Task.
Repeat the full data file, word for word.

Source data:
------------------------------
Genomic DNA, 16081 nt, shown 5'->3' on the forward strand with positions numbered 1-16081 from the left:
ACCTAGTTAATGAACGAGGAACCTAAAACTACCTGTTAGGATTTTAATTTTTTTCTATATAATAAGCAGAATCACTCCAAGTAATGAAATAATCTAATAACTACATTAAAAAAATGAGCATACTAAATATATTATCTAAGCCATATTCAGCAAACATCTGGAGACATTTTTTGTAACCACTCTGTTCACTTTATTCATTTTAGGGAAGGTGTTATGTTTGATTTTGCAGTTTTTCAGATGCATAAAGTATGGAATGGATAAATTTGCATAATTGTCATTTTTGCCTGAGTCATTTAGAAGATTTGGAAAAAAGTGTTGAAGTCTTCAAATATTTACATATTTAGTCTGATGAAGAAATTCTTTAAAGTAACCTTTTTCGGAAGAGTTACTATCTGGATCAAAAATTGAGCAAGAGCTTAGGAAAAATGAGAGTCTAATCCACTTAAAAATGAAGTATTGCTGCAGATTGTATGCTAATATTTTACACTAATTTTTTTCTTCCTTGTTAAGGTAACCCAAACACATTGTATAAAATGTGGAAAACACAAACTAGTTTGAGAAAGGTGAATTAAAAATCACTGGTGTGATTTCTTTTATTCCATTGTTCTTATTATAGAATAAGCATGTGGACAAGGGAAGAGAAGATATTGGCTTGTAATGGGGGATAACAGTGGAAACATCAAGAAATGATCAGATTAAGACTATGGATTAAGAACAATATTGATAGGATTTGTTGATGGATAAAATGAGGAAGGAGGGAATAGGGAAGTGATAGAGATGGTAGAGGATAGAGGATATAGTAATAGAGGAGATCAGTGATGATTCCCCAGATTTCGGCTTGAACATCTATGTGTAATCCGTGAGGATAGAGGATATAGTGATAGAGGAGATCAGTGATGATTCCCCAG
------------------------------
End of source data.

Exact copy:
Genomic DNA, 16081 nt, shown 5'->3' on the forward strand with positions numbered 1-16081 from the left:
ACCTAGTTAATGAACGAGGAACCTAAAACTACCTGTTAGGATTTTAATTTTTTTCTATATAATAAGCAGAATCACTCCAAGTAATGAAATAATCTAATAACTACATTAAAAAAATGAGCATACTAAATATATTATCTAAGCCATATTCAGCAAACATCTGGAGACATTTTTTGTAACCACTCTGTTCACTTTATTCATTTTAGGGAAGGTGTTATGTTTGATTTTGCAGTTTTTCAGATGCATAAAGTATGGAATGGATAAATTTGCATAATTGTCATTTTTGCCTGAGTCATTTAGAAGATTTGGAAAAAAGTGTTGAAGTCTTCAAATATTTACATATTTAGTCTGATGAAGAAATTCTTTAAAGTAACCTTTTTCGGAAGAGTTACTATCTGGATCAAAAATTGAGCAAGAGCTTAGGAAAAATGAGAGTCTAATCCACTTAAAAATGAAGTATTGCTGCAGATTGTATGCTAATATTTTACACTAATTTTTTTCTTCCTTGTTAAGGTAACCCAAACACATTGTATAAAATGTGGAAAACACAAACTAGTTTGAGAAAGGTGAATTAAAAATCACTGGTGTGATTTCTTTTATTCCATTGTTCTTATTATAGAATAAGCATGTGGACAAGGGAAGAGAAGATATTGGCTTGTAATGGGGGATAACAGTGGAAACATCAAGAAATGATCAGATTAAGACTATGGATTAAGAACAATATTGATAGGATTTGTTGATGGATAAAATGAGGAAGGAGGGAATAGGGAAGTGATAGAGATGGTAGAGGATAGAGGATATAGTAATAGAGGAGATCAGTGATGATTCCCCAGATTTCGGCTTGAACATCTATGTGTAATCCGTGAGGATAGAGGATATAGTGATAGAGGAGATCAGTGATGATTCCCCAG